Volume 13, Issue 30 ~ July 29 - August 3, 2005

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Where We Live
by Steve Carr

Chaos Theory
Strange Bay-fellows at the cutting edge of doing nothing

The environmental news these last few weeks has been zany, like somebody put something in the water. Might these oddities be connected in some mysterious way?

The first surprise was the AP headline “Greenpeace To Float into Menhaden Bay Debate.” Greenpeace’s appearance on the Bay was noted by Ronnie Jett, a member of the Northumberland County Board of Supervisors and owner of a seafood business in Reedville, Virginia, who’d seen strangers taking pictures and launching inflatable boats near his restaurant.

Greenpeace landed in Reedville because Houston-based Omega Protein employs 250 natives to turn menhaden baitfish into slimy goo that ends up as animal feed and an ingredient in various health supplements.

But menhaden have been feeding the Bay’s predator fish — blues and stripers — for eons, thus making them the Bay’s key indicator species. The Bay’s food chain depends on giant schools of these bite-sized, little silver-sided dinner rolls. Their numbers are at an all time low.

The large commercial fishing operations, like the one out of Reedville, have been harvesting menhaden like there was no tomorrow. Now the Greenpeace troops are going to try and shut them down.

Weirder Still
The news gets weirder still.

Now comes an e-mail from Mike Tidwell, the respected director of the Chesapeake Climate Action Network. Mike and several other environmental activists were camped out in Lafayette Park across from the White House with their laptops, fasting for “three full days” to spread the word that America’s insatiable appetite for fossil fuels is creating a climate crisis that will doom the planet. President George W. Bush was out of town in Scotland at the time, but I’m guessing that a little weekend fasting probably wasn’t going to change this nation’s energy policy even if he’d been around.

Speaking of energy, the Environmental Protection Agency sent me a snappy news release heralding their new strategy for dealing with the airborne chemical bombardment of the Bay each day. They are working closely with the governors of Maryland and Virginia, and the mayor of Washington to form the Interstate Air Quality Council to, they say, “streamline planning to meet new federal standards for ozone and fine particulates in the Washington, D.C., metropolitan region.”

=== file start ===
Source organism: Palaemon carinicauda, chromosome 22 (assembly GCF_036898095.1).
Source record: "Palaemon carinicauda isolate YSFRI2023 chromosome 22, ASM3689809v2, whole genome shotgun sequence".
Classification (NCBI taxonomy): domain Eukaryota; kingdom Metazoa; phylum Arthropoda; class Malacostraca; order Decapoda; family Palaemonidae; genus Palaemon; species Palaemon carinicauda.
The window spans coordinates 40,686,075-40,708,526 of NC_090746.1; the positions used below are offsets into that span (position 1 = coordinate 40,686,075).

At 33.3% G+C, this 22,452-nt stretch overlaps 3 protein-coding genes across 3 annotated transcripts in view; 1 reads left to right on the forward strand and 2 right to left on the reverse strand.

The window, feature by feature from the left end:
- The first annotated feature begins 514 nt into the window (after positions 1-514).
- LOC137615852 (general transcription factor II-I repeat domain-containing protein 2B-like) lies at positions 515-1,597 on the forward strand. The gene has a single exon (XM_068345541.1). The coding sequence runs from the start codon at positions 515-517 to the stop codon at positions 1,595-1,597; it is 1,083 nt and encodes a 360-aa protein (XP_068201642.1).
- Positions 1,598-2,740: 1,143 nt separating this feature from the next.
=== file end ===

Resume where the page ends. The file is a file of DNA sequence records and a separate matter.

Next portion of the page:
If you think this effort sounds a lot like fasting in front of the White House, you might be right. This new group is going to collaborate with the Metropolitan Washington Air Council, which has been on the cutting edge of doing nothing to improve our region’s air quality for many years now.

EPA has also signed the final PM2.5 Precursor Rule, which requires the Baltimore area to have its “conformity determination” approved by the federal government no later than next April. I am encouraged to see that if we can’t reduce the tons of wind-blown and storm-laced nitrogen, ammonia, sulfur oxides and volatile organic compounds entering the Chesapeake each year, then we can at least create a new muddle-fuddle language that no one understands but makes it sound like we are actually saving the Bay.

Pay Up
Just when I was feeling like the world’s gone crazy, up popped Colleen Kelleher, a WTOP reporter, with an interesting story about how recreational boaters are willing to pay for better water quality. It turns out that people who own sailboats are willing to fork over exactly $93.26 a year. Power boaters who keep their boats in the water year round will pay $77.98, followed by the folks who haul their boats around on trailers at $30.25. I’m not sure what this means, or where the experts came up with these down-to-the-last-penny numbers, but it’s clear from this study that recreational boaters see a link between fishing and dirty water. And that’s encouraging.

Poor water quality and sick fish are now part of our daily lives here in Chesapeakeville. But recent reports — you’ve seen the pictures in the papers and on the news — about crabs with multiple claws, and crabs that are part male and female, have got the scientists scratching their collective heads.

There’s a connection among these recent events. Air quality impacts water quality, the fish get sick, over-harvesting knocks down reeling species — then people slowly notice that something’s wrong. The next thing you know, Greenpeace is there with their banners and Zodiacs; you’ve got enviros starving themselves in front of the White House; government studies and commissions kick into high gear; strangely mutated creatures surfacing — while our leaders go fishing for more tax revenue.

So, tell me, how much are you willing to pay to save the Bay?

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